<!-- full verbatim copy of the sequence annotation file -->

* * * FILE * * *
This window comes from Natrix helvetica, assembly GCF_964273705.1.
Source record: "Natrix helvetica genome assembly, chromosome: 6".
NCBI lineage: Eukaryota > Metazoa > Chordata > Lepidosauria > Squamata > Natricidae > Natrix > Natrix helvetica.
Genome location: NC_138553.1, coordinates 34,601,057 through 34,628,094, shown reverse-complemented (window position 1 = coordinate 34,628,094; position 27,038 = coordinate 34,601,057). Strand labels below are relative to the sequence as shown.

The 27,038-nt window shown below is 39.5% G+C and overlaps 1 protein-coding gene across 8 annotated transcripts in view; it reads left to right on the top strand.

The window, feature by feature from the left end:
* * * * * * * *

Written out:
This window comes from Natrix helvetica, assembly GCF_964273705.1.
Source record: "Natrix helvetica genome assembly, chromosome: 6".
NCBI lineage: Eukaryota > Metazoa > Chordata > Lepidosauria > Squamata > Natricidae > Natrix > Natrix helvetica.
Genome location: NC_138553.1, coordinates 34,601,057 through 34,628,094, shown reverse-complemented (window position 1 = coordinate 34,628,094; position 27,038 = coordinate 34,601,057). Strand labels below are relative to the sequence as shown.

The 27,038-nt window shown below is 39.5% G+C and overlaps 1 protein-coding gene across 8 annotated transcripts in view; it reads left to right on the top strand.

The window, feature by feature from the left end: